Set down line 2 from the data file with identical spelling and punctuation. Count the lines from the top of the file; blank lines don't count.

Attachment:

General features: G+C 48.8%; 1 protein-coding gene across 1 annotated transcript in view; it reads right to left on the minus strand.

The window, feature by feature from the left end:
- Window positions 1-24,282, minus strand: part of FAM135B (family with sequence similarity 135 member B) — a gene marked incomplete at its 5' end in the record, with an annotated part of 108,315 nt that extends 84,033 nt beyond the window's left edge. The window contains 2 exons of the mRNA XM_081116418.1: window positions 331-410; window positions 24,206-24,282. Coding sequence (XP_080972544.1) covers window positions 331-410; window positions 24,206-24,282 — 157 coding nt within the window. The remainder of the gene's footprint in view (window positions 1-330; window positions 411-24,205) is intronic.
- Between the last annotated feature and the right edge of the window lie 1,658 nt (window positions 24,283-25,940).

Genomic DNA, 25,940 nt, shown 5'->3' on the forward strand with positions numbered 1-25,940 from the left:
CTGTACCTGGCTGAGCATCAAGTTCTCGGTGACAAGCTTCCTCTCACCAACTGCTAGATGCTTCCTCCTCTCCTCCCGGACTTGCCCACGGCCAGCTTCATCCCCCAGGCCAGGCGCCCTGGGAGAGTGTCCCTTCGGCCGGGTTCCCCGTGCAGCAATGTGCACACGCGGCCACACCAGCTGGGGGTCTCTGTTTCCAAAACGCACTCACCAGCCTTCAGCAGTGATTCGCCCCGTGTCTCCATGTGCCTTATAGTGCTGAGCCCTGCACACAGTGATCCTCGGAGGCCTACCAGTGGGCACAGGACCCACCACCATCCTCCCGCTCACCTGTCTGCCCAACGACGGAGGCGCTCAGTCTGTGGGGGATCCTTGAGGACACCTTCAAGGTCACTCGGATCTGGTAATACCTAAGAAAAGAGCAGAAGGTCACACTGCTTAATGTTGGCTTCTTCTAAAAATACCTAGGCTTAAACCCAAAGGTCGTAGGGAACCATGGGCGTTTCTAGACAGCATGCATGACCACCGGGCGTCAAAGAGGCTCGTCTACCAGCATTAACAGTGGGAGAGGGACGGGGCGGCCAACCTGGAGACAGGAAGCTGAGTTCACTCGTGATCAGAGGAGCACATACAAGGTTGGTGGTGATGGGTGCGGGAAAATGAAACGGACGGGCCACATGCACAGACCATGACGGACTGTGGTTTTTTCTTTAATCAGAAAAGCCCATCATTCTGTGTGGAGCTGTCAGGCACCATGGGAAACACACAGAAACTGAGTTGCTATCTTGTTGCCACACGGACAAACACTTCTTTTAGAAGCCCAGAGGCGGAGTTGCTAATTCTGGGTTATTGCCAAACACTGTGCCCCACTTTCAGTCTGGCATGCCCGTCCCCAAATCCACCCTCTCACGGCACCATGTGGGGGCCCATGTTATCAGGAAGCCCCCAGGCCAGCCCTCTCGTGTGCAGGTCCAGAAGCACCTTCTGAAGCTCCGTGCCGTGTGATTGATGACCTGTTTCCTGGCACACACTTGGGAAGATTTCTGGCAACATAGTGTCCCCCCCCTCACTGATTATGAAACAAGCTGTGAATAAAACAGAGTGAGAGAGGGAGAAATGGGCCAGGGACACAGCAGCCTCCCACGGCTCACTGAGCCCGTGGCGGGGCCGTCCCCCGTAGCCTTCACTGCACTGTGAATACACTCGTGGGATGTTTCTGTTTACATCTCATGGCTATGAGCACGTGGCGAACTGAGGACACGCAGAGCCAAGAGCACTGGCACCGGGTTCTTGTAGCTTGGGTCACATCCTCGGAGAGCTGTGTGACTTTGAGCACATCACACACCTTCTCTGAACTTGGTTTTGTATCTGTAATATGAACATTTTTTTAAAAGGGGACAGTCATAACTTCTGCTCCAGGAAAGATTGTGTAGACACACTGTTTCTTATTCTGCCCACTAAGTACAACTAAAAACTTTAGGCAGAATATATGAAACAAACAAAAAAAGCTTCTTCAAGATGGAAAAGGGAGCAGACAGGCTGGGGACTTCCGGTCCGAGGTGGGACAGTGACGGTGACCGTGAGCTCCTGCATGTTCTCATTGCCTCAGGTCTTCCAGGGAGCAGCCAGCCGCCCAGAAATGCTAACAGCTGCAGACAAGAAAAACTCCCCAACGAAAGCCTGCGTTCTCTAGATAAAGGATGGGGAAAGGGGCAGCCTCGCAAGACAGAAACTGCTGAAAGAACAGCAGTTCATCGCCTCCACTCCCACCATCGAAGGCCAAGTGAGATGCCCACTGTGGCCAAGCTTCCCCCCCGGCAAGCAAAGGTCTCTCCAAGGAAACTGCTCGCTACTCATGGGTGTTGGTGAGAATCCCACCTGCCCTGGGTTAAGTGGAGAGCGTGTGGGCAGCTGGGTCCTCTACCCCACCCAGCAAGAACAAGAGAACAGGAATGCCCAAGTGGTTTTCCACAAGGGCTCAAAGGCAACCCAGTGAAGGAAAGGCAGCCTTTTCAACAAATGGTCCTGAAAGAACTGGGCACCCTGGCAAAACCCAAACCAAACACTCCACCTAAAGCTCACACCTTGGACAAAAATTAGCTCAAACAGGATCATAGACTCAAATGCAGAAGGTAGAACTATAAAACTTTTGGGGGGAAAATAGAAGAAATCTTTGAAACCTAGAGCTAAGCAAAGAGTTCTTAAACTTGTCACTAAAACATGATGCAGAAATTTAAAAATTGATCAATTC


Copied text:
The window, feature by feature from the left end: